You are here: Mathematics > undergraduate > undergraduate studies > course units > level 4 units > MATH45142
School of Mathematics

# MATH45142 - 2008/2009

General Information
• Title: Introduction to Combustion Theory
• Unit code: MATH45142
• Credits: 15
• Prerequisites:
• Co-requisite units: None
• School responsible: Mathematics
• Members of staff responsible: Dr. Joel Daou
Page Contents
Other Resources
• Course materials from the lecturer.

## Specification

### Aims

The course introduces basic modelling concepts which describe combustion phenomena and their solution, often using boundary layer theory.

### Brief Description of the unit

Chemically reacting systems, which describe ignition, flames, detonation, etc., often involve small or large parameters, and wide variations in scale. Techniques used in boundary-layer theory, such as non dimensionalisation, scaling, asymptotic approximation and matching, were developed to help obtain good approximate solutions for such systems. The course will introduce the basic ingredients in the modelling of combustion, and use boundary-layer theory to provide approximate solutions for a number of combustion phenomena. Properties of flames, such as their stability, will also be examined.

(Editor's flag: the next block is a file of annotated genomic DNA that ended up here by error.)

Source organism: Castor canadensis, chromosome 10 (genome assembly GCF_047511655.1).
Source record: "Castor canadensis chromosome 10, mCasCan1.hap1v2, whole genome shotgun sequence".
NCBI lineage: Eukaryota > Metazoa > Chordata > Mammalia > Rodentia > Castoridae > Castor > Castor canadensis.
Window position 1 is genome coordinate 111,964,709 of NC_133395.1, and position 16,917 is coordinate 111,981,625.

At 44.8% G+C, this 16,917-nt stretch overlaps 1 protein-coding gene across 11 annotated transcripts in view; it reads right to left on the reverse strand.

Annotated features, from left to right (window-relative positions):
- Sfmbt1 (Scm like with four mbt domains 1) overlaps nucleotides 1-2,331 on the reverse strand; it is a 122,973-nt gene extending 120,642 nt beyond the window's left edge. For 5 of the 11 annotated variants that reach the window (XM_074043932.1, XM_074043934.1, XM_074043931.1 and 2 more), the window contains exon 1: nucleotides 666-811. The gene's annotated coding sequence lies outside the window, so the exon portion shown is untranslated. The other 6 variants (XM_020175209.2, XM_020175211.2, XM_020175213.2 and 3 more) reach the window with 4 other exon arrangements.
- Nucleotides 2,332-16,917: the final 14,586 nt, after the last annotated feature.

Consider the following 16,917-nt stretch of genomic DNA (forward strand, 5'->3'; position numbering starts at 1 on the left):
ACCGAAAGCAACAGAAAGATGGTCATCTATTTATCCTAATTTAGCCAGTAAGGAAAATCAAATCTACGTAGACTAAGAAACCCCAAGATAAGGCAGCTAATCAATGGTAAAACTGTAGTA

### Learning Outcomes

On successful completion of the course unit students should understand

• the basic modelling of combustion processes, their dimensionless forms and important dimensionless numbers;
• the asymptotic solution in simple cases, for large Zeldovich number, of homogeneous self-ignition and steady-state nonhomogenous models yielding ignition limits;
• the asymptotic description of flame-balls and planar premixed flames in gases and solids;
• the linear stability of planar premixed flames;
• simple models of planar diffusion flames and their multiple solution branches, described asymptotically and numerically (via a mini-project).

None.

### Textbooks

• F A Williams, Combustion Theory, (2nd Edition), Benjamin Cummins 1985.
• J D Buckmaster and G S S Ludford, Theory of Laminar Flames, Cambridge University Press 1982.

### Teaching and learning methods

24 lectures and 12 examples classes.

### Assessment

Mid-semester coursework: weighting 20%
End of semester examination: two hours weighting 80%

## Arrangements

Lecturer's home page for any on line materials for this course unit.